13 Infrastructure  Most steel and mining industries related infrastructure projects are already included in the government agenda. A trillion dollar investment on infrastructure is being planned for the coming five years.  However, actual availability of funds may not be as much. Even if so, the actual requirement for the projects in hand is much larger. This will lead to very thin spreading of the resources over many projects leading to their collective incompletion, unless the same is prioritised properly.  Significant investment is needed in the infrastructure to handle imported coking coal at ports and railway systems to minimise costs of transportation and handling.  Steel mills in the coasts are looking to captive jetties, but, require government’s financial and policy support.  PPP models are being encouraged for developing the port infrastructure in the country. With this the dependency on road and rail will be reduced and there will be an optimum usage of our sea networks.

14  Indian steel industry has the advantage of significant reserves of high quality iron ore that can be available to the steel producers at reasonable costs.  But, excessive exports may deprive the local producers of high grade ores at competitive prices if they do not have captive resources.  The most important constraint for the Indian steel industry’s growth could be shortages of high quality coking coal and continued dependent on imports.  India’s imports of coking coal have been in the range of 27-29 million tonnes and the same will shoot up sharply with the commissioning of the new capacities in the coming years.  Indian companies are looking for investment to secure their supplies of coal. Several Indian companies have invested in coal assets in countries such as Australia, Indonesia, Mozambique, the USA and Canada. Investments have been in both coking and non- coking coal assets.  Indian steel makers will additionally require to secure their energy demand and may have to also secure natural gas assets. 14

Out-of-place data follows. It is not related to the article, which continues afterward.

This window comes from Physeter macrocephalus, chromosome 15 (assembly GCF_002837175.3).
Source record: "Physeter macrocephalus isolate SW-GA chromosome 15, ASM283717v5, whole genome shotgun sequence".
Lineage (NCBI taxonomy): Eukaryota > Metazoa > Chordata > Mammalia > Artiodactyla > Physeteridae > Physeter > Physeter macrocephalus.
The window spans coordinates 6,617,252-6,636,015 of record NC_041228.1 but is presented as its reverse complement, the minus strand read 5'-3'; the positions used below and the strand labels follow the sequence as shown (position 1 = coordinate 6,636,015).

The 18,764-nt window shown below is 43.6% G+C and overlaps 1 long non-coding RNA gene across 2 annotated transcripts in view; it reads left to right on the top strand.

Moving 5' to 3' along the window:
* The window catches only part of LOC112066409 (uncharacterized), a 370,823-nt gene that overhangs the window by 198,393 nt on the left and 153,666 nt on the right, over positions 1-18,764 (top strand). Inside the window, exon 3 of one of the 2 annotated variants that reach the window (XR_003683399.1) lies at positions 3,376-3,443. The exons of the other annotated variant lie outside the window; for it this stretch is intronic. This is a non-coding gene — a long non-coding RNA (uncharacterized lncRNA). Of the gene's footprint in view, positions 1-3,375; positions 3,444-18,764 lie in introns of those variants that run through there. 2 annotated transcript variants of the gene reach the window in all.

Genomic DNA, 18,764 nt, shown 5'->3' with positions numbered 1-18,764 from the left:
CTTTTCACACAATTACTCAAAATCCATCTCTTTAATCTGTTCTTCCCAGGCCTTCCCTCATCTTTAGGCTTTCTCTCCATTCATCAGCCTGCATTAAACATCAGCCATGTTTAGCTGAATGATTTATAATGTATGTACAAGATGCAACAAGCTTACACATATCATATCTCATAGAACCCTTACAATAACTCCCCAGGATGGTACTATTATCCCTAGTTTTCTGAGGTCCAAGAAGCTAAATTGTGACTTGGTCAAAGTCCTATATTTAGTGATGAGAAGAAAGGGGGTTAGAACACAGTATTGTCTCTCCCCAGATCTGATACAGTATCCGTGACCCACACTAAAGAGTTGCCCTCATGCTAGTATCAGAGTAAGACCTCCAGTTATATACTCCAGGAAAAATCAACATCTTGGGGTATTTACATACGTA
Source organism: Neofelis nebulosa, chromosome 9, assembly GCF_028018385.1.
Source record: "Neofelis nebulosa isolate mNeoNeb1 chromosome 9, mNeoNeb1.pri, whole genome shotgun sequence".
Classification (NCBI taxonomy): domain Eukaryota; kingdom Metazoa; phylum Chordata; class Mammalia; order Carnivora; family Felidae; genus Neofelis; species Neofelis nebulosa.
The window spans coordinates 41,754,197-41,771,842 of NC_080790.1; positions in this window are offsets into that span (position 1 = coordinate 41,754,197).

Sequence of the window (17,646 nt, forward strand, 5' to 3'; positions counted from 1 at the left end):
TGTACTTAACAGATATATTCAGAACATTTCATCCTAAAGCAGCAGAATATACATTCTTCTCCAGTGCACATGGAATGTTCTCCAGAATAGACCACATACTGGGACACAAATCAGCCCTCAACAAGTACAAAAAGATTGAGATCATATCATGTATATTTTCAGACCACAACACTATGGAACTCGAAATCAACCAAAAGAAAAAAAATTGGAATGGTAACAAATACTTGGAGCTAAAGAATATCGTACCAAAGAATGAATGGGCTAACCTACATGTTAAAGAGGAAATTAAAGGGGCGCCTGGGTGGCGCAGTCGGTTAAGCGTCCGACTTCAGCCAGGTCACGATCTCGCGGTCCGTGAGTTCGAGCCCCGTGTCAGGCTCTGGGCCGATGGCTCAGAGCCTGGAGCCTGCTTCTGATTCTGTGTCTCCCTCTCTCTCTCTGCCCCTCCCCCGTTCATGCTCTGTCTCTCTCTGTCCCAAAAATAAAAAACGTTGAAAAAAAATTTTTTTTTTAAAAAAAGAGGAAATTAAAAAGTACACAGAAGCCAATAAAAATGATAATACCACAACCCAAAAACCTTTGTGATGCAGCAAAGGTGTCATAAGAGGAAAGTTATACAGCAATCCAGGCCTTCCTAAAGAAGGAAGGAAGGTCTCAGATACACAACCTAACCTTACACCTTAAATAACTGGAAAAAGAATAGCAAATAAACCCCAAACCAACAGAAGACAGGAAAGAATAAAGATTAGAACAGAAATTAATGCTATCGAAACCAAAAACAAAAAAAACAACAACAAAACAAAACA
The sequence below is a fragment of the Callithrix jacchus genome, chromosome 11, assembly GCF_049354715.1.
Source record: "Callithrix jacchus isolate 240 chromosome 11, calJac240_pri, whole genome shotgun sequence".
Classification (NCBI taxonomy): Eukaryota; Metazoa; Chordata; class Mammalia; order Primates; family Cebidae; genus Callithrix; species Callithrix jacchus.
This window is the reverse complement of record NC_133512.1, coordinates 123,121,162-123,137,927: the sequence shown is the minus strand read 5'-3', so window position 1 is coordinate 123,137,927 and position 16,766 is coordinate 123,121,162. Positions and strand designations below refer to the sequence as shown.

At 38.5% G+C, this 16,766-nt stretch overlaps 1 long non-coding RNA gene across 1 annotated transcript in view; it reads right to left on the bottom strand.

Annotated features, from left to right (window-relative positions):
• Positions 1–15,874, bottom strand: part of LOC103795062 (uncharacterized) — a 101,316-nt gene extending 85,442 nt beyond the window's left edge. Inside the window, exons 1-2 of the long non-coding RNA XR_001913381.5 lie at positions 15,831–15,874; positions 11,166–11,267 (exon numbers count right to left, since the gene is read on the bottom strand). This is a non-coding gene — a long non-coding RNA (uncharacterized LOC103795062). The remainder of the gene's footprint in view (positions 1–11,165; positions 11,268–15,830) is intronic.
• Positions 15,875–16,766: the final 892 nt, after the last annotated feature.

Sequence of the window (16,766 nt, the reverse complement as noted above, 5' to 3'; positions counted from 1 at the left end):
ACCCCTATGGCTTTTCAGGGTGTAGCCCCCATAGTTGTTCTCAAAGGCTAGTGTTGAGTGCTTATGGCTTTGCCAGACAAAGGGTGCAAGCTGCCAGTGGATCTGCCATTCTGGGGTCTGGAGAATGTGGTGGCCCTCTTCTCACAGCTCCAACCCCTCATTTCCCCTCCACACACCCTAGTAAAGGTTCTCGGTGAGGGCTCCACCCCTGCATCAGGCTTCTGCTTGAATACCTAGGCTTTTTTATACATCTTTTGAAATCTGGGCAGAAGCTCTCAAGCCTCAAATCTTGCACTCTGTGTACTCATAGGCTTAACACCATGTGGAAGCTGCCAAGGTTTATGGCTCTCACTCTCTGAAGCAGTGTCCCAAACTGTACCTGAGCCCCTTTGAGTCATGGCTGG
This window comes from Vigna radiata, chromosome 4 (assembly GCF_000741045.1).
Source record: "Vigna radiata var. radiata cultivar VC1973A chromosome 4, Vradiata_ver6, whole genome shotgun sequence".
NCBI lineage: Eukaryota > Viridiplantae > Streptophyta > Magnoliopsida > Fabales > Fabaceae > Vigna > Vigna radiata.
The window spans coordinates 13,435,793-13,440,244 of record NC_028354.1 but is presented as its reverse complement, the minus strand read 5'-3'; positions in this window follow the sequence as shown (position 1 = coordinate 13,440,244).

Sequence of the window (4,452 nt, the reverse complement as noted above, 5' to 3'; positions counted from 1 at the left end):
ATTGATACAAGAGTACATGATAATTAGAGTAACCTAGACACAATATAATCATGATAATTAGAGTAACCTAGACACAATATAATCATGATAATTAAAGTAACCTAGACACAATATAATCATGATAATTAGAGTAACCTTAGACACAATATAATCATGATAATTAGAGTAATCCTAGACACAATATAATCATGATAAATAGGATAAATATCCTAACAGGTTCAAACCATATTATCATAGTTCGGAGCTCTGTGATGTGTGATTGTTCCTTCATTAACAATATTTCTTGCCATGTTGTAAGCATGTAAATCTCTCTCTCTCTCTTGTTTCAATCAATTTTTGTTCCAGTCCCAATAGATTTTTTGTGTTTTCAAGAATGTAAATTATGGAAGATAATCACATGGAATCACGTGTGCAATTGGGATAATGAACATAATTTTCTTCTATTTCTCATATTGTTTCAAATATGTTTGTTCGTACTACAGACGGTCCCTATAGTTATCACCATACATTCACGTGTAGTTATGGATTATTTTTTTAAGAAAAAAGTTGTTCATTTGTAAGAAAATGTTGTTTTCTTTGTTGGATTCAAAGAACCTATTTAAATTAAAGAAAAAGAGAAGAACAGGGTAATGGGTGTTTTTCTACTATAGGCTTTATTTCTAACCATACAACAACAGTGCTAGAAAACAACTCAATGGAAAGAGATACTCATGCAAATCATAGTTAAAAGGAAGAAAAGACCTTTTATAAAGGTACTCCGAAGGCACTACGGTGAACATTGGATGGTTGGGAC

15 Thank You Contact (91)9811019872 (91)(11)26493193 (91)(11)41753060